Mobile voting effort comes to D.C.

The push for smartphone-enabled voting funded by venture capitalist Bradley Tusk is eying the nation's capital as its next proving ground.
John A. Wilson Building housing the municipal offices and chambers of the Mayor and the Council of the District of Columbia
The John A. Wilson Building serves as Washington, D.C.'s city hall. (Getty Images)

Bradley Tusk, the venture capitalist who’s funded a series of pilot projects around the country testing smartphone-based voting, is eyeing Washington, D.C., as potentially his effort’s next proving ground.

Tusk’s Mobile Voting Project is planning to nudge city lawmakers to pass legislation that would allow some residents to cast their ballots using their personal devices, rather than the paper ballots D.C. voters use at polling places and through the mail, reported WAMU, a local NPR affiliate.

“D.C. is really proving to be a place for progressive election reform and making voting easier and more convenient for voters,” said Jocelyn Bucaro, the director of the Mobile Voting Project, according to WAMU.

Bucaro is a former elections administrator in Denver, which in 2019 participated in a Tusk-funded experiment to collect ballots from overseas voters using Voatz, a smartphone app that claimed to use blockchain encryption to protect the secrecy of its users’ identities and choices. Tusk, a former political strategist who made his fortune through an early investment in Uber, has since 2018 funded similar projects with state and local election officials in Delaware, Utah, Washington state and West Virginia.


The mobile voting experiments have often been followed by sharp criticisms from the election-security community that ballots transmitted over an internet connection are inherently risky, a position echoed by the U.S. Department of Homeland Security last year. And Voatz, one of a handful of software companies used in the Tusk-funded efforts, has seen its app picked apart by third-party assessments and academic reviews that turned up numerous bugs, although ballots cast over the app stood up to the scrutiny of post-election audits.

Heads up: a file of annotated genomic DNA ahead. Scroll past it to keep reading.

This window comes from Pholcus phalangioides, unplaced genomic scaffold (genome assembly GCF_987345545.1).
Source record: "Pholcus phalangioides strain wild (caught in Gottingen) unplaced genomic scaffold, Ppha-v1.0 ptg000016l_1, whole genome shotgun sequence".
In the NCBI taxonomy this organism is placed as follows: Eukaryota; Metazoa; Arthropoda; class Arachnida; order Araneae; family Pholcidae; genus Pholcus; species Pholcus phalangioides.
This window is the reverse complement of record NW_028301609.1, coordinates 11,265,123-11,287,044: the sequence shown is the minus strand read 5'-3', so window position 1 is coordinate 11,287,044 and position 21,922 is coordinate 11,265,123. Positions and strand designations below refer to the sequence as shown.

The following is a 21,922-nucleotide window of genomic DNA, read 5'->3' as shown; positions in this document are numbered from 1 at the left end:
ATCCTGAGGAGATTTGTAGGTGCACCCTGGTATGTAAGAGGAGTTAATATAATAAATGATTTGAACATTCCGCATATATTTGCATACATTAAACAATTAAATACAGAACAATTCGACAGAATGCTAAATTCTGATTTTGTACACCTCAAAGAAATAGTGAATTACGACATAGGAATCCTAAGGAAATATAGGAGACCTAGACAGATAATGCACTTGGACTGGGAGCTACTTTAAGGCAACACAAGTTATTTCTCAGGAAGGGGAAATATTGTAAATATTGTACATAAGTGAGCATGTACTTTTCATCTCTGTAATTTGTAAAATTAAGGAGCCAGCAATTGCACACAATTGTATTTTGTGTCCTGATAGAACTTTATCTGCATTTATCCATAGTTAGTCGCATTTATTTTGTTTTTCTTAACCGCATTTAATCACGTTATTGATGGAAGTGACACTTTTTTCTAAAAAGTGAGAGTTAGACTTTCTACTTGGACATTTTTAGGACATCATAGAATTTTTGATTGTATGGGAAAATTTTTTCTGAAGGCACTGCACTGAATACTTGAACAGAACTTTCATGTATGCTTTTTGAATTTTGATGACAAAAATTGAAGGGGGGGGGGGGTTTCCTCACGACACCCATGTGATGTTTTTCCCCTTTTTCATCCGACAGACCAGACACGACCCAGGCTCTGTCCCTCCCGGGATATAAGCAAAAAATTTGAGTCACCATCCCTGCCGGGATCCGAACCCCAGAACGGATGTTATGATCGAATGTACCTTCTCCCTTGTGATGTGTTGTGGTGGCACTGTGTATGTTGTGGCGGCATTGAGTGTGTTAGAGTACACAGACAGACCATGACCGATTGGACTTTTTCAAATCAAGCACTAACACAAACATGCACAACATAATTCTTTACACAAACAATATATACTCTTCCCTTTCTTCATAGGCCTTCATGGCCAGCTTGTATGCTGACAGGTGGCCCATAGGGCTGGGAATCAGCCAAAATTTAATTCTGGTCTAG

In an interview with StateScoop earlier this fall, Tusk said he’s revamping his Mobile Voting Project, with an eye on eventually expanding its reach beyond the small handfuls of military, overseas and physically disabled voters who participated in the past uses.

Along with hiring Bucaro, Tusk announced plans to spend up to $10 million on new technology to facilitate mobile voting, which will be developed by the Open Source Election Technology Institute and Assembly Voting, a Danish software publisher. He’s also started working with his one-time critics, including OSET, and said he’s open to recommendations made by a University of California, Berkeley group, led by former Homeland Security Secretary Janet Napolitano, that’s assessing the long-term viability of votes cast over the internet.

In D.C., any significant changes to how locals cast their ballots will have to win over a majority of the 13-person city council. One council member in July introduced a one-page bill legalizing smartphone-based voting, though that’s independent of the Tusk effort and has not gained any traction, WAMU reported. But the Mobile Voting Project has retained Max Brown, the chairman of the city’s events bureau and a close ally of D.C. Mayor Muriel Bowser, to lobby on its behalf, according to lobbying records.

Benjamin Freed

Written by Benjamin Freed

Benjamin Freed was the managing editor of StateScoop and EdScoop, covering cybersecurity issues affecting state and local governments across the country. He wrote extensively about ransomware, election security and the federal government’s role in assisting states and cities with information security.

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